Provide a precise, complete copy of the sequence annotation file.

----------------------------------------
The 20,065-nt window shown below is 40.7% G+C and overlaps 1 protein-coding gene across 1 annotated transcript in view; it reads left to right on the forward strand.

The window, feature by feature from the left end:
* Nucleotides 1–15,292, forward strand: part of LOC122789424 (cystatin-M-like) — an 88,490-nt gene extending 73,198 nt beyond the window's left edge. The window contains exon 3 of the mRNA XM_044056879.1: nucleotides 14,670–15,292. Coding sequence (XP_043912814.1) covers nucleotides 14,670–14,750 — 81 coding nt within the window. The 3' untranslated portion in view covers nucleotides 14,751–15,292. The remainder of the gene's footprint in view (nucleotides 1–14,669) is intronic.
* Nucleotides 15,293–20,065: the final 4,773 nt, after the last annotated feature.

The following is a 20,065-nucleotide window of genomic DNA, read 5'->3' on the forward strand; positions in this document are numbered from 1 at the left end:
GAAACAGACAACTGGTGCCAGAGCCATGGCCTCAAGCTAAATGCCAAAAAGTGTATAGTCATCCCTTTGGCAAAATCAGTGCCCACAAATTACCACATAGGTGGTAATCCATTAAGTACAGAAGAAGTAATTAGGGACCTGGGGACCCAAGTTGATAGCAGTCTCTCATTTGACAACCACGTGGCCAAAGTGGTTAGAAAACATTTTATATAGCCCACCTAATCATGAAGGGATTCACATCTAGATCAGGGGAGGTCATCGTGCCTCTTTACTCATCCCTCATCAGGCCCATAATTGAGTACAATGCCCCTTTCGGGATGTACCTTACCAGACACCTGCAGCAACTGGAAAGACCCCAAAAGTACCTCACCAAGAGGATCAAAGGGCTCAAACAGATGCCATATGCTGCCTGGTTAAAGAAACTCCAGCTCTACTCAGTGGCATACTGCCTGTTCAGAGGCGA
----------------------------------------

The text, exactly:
The 20,065-nt window shown below is 40.7% G+C and overlaps 1 protein-coding gene across 1 annotated transcript in view; it reads left to right on the forward strand.

The window, feature by feature from the left end:
* Nucleotides 1–15,292, forward strand: part of LOC122789424 (cystatin-M-like) — an 88,490-nt gene extending 73,198 nt beyond the window's left edge. The window contains exon 3 of the mRNA XM_044056879.1: nucleotides 14,670–15,292. Coding sequence (XP_043912814.1) covers nucleotides 14,670–14,750 — 81 coding nt within the window. The 3' untranslated portion in view covers nucleotides 14,751–15,292. The remainder of the gene's footprint in view (nucleotides 1–14,669) is intronic.
* Nucleotides 15,293–20,065: the final 4,773 nt, after the last annotated feature.

The following is a 20,065-nucleotide window of genomic DNA, read 5'->3' on the forward strand; positions in this document are numbered from 1 at the left end:
GAAACAGACAACTGGTGCCAGAGCCATGGCCTCAAGCTAAATGCCAAAAAGTGTATAGTCATCCCTTTGGCAAAATCAGTGCCCACAAATTACCACATAGGTGGTAATCCATTAAGTACAGAAGAAGTAATTAGGGACCTGGGGACCCAAGTTGATAGCAGTCTCTCATTTGACAACCACGTGGCCAAAGTGGTTAGAAAACATTTTATATAGCCCACCTAATCATGAAGGGATTCACATCTAGATCAGGGGAGGTCATCGTGCCTCTTTACTCATCCCTCATCAGGCCCATAATTGAGTACAATGCCCCTTTCGGGATGTACCTTACCAGACACCTGCAGCAACTGGAAAGACCCCAAAAGTACCTCACCAAGAGGATCAAAGGGCTCAAACAGATGCCATATGCTGCCTGGTTAAAGAAACTCCAGCTCTACTCAGTGGCATACTGCCTGTTCAGAGGCGA